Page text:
By Jim Leffman

The sex hormone estrogen could be behind why more women than men suffer from an irregular heartbeat, or arrhythmia, according to a report published in Science Advances.

Although women generally have better protection against cardiovascular diseases than men, this is not the case when it comes to hereditary diseases causing an abnormal heart rhythm.

Two girls supporting their friend during a tough period. Sex hormone estrogen could be behind why more women than men suffer from an irregular heartbeat, or arrhythmia. GEMMA CHUA-TRAN/SWNS TALKER

Researchers from Linkoping University in Sweden looked at one particular disease called Long QT syndrome LQTS), in which the heart takes longer than normal to finish every heartbeat.

This syndrome is most often due to a congenital hereditary change, or mutation, affecting one of the heart’s ion channels but is relatively rare, affecting around one in 2,500 people.

Ion channels are small pores that go through the cell’s membranes and regulate the flow of electrically charged ions in and out of the cell.

Some ion channels act as an accelerator and others as a brake. Together, they regulate every one of the 2.5 billion heartbeats most of us have during our lives.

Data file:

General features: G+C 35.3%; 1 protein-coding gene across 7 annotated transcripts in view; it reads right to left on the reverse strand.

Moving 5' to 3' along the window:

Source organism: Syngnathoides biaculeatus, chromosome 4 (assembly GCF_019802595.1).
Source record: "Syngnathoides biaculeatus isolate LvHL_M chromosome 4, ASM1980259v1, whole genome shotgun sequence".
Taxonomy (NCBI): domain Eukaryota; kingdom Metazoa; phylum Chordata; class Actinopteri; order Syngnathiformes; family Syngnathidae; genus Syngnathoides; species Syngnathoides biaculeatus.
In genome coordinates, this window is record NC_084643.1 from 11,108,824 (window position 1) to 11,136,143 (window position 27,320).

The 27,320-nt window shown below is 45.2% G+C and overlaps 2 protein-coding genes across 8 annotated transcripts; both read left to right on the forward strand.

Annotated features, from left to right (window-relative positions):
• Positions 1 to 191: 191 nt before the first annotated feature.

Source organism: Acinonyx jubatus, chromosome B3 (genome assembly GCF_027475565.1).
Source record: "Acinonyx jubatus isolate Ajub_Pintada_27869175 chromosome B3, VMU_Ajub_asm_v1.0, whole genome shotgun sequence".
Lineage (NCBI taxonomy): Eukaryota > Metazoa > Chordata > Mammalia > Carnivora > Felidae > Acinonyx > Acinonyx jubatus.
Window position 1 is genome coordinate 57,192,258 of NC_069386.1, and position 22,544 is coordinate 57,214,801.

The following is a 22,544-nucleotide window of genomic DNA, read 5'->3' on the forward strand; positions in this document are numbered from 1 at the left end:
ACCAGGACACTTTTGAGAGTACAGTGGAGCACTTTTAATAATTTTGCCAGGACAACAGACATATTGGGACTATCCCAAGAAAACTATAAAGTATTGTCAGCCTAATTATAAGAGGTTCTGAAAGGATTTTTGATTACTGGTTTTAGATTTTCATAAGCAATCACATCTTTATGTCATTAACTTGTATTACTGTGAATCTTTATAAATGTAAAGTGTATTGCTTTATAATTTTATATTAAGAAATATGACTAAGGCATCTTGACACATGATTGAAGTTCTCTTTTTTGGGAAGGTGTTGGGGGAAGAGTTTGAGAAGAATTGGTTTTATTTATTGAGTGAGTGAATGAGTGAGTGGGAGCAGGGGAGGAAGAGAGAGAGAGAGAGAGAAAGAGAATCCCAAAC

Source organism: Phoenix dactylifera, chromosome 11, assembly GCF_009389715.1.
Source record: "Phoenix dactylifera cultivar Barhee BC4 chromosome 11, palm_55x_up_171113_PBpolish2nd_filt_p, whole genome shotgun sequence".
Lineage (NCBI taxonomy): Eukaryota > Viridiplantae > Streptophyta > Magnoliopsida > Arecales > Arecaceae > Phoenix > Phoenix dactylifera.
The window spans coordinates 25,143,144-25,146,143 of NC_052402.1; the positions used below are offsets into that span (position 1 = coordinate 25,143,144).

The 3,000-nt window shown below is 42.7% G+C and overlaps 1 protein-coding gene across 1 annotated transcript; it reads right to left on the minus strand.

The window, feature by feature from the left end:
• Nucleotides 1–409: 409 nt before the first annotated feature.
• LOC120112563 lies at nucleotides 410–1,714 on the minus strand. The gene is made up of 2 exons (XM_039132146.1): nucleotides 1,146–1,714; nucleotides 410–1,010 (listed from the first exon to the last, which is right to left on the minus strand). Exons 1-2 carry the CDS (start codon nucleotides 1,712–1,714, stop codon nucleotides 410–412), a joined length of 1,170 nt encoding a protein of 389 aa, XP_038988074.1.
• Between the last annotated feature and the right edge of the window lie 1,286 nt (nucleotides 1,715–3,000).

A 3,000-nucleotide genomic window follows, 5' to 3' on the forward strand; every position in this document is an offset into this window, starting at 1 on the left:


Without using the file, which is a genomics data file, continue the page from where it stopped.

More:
Author Sara Liin, associate professor in the Department of Biomedical and Clinical Sciences said: “We’re trying to understand which substances in the body impact the function of the ion channels.

“If we could figure out how this regulation works, maybe we can understand why some individuals are more protected and others are hit harder.”

Using frogs’ eggs, the team inserted the human variant of the ion channel into the eggs which do not have this channel.

They added the most active form of the sex hormone estrogen, called estradiol, and measured the ion channel function.

It turned out that ion channel function was hampered by estrogen, which indicates that estrogen may increase the risk of certain types of arrhythmia.

Other sex hormones had no effect.

They then further examined ion channel mutations found in families with hereditary arrhythmia syndromes.

Some mutations led to high estrogen sensitivity, while others led to the ion channel completely losing estrogen sensitivity.

Liin said: “We show that some hereditary mutations that reduce ion channel function seem to contribute to high estrogen sensitivity, so there could be two risk factors that interact especially in women carriers of these mutations.

“We believe that our study gives good reason to look closer at this in patients.”

The researchers point out that it is important to remember the many positive effects of estrogen, but that in women with a hereditary increased risk of LQTS, estrogen could possibly be a risk factor.

Produced in association with SWNS Talker

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